Consistent with the Fourth Amendment, it is reasonable for police to search the personal effects of a person under lawful arrest as part of the routine administrative procedure at a police station incident to booking and jailing the suspect.

Bob Jones Univ. v. U.S. (1983)

Topic: Taxes

To warrant exemption under Section 501(c)(3), an institution must fall within a category specified in that section, and it must demonstrably serve and be in harmony with the public interest. The institution's purpose must not be so at odds with the common community conscience as to undermine any public benefit that might otherwise be conferred.

Diedrich v. Commissioner (1982)

Topic: Taxes

A donor who makes a gift of property on condition that the donee pay the resulting gift taxes realizes taxable income to the extent that the gift taxes paid by the donee exceed the donor's adjusted basis in the property.

Thomas v. Review Board of the Indiana Employment Security Division (1981)

Topic: Religion

The guarantee of free exercise is not limited to beliefs that are shared by all the members of a religious sect.

U.S. v. Cortez (1981)

Topic: Search & Seizure

In determining what cause is sufficient to authorize police to stop a person, the totality of the circumstances (the whole picture) must be taken into account. Based upon that whole picture, the detaining officers must have a particularized and objective basis for suspecting the particular person stopped of criminal activity.

Diamond v. Chakrabarty (1980)

Topic: Patents

A live, human-made micro-organism is patentable subject matter.

U.S. v. Henry (1980)

Topic: Criminal Trials & Prosecutions

By intentionally creating a situation likely to induce the accused to make incriminating statements without the assistance of counsel, the government violated his Sixth Amendment right to counsel, and the resulting statements should not have been admitted at trial.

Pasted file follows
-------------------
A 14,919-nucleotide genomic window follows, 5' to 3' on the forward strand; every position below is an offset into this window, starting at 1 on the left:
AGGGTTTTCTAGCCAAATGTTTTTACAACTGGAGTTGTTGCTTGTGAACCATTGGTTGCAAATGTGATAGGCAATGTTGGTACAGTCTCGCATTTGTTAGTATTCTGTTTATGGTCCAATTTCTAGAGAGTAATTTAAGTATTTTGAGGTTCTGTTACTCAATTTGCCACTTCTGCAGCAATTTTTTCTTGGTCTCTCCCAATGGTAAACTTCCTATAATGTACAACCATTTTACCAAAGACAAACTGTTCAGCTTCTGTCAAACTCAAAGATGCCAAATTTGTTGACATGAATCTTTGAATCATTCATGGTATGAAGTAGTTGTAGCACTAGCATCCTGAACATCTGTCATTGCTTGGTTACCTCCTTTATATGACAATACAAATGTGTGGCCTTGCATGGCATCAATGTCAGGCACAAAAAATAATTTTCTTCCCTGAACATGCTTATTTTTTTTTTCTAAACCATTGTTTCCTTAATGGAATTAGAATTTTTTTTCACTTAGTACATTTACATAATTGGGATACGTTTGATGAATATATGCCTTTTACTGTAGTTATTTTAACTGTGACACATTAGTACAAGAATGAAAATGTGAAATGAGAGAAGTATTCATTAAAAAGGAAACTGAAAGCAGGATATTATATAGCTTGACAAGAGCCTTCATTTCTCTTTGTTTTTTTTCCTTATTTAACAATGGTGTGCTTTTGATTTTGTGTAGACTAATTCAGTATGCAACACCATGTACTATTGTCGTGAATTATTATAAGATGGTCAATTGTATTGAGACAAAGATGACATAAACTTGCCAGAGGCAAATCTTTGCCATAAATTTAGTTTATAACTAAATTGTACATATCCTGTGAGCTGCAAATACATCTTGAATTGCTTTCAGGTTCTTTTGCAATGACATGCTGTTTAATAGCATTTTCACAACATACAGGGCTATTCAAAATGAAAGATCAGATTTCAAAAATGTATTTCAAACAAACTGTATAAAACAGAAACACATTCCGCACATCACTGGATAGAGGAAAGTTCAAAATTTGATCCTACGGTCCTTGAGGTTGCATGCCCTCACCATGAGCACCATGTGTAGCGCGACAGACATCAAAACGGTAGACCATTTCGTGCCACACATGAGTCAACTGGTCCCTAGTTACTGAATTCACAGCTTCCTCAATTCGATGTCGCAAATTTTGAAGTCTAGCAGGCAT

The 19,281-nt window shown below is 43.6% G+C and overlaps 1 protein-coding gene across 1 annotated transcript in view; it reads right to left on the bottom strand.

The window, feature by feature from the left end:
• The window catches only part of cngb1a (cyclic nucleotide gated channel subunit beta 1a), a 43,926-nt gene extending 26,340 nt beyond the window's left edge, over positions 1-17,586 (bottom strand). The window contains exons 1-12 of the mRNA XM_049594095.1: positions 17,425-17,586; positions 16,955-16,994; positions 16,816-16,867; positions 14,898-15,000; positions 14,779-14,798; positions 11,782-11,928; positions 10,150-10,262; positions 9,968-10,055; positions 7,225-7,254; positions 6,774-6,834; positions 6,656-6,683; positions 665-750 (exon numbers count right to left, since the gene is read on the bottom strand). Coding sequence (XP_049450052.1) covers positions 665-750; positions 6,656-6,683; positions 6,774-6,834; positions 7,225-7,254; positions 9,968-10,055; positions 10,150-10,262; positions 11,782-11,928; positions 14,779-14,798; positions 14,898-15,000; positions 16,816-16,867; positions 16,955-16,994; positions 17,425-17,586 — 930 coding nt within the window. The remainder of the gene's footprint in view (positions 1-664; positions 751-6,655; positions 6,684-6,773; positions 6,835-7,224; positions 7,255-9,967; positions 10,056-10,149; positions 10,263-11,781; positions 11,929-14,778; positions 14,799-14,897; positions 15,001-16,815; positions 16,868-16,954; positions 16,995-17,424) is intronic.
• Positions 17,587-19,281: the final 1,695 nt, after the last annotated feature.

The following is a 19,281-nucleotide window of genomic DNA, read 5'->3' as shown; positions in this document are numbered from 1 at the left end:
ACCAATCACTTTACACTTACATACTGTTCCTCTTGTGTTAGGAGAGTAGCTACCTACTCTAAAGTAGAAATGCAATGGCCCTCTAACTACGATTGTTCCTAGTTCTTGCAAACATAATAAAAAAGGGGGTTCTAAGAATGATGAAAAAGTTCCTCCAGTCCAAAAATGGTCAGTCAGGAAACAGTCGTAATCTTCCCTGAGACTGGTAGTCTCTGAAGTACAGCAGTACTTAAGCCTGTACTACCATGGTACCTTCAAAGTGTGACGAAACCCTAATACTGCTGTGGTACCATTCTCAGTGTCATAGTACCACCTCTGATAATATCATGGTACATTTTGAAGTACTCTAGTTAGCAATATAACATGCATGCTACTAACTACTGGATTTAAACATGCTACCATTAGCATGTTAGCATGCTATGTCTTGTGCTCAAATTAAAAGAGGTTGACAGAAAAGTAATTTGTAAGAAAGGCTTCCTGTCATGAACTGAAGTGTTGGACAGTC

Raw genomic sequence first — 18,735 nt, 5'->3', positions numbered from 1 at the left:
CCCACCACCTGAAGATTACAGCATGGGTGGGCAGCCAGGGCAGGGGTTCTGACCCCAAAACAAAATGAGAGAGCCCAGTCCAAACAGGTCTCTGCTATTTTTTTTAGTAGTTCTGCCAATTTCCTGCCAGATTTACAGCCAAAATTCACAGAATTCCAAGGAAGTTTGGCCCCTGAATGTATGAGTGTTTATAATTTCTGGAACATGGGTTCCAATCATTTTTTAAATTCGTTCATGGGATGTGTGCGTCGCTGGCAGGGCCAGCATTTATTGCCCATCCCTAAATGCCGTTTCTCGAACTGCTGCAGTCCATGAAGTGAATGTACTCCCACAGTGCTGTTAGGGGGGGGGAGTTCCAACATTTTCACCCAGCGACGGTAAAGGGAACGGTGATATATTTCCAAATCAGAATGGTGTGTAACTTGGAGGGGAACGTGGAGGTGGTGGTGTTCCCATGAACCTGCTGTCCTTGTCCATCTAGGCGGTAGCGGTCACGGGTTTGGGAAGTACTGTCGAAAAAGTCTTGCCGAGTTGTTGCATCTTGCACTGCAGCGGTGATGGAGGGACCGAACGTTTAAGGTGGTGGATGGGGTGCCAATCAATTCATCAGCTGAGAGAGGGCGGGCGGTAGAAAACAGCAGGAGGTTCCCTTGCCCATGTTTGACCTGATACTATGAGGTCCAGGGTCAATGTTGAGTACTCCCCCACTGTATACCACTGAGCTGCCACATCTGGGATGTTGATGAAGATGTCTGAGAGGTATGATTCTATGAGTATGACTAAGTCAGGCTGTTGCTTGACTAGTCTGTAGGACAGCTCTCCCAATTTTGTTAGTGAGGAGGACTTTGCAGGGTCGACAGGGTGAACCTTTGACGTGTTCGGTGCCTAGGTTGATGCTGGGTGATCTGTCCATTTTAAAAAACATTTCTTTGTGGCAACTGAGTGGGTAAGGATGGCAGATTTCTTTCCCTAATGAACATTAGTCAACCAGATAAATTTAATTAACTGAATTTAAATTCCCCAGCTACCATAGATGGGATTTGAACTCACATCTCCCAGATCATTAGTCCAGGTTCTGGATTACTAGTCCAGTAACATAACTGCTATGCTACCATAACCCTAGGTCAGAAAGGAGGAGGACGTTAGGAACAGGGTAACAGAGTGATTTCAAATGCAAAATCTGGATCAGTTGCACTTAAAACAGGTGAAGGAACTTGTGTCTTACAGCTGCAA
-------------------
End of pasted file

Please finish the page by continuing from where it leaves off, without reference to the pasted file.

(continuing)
Lockett v. Ohio (1978)

Topic: Death Penalty & Criminal Sentencing

The Eighth Amendment generally requires that the sentencer not be precluded from considering mitigating factors related to any aspect of a defendant's character or record and any of the circumstances of the offense that the defendant proffers as a basis for a sentence less than death.

Beckwith v. U.S. (1976)

Topic: Miranda Rights

Statements made by a taxpayer to Internal Revenue agents during the course of a non-custodial interview in a criminal tax investigation were admissible against them in an ensuing criminal tax fraud prosecution, even though they were not given Miranda warnings.

U.S. v. Nixon (1974)

Topic: Separation of Powers

Neither the doctrine of separation of powers nor the generalized need for confidentiality of high-level communications, without more, can sustain an absolute, unqualified presidential privilege of immunity from judicial process under all circumstances.

Kewanee Oil Co. v. Bicron Corp. (1974)

Topic: Patents

The federal patent policy of encouraging invention is not disturbed by the existence of another form of incentive to invention, such as trade secret protection, and the two systems are not in conflict in this respect.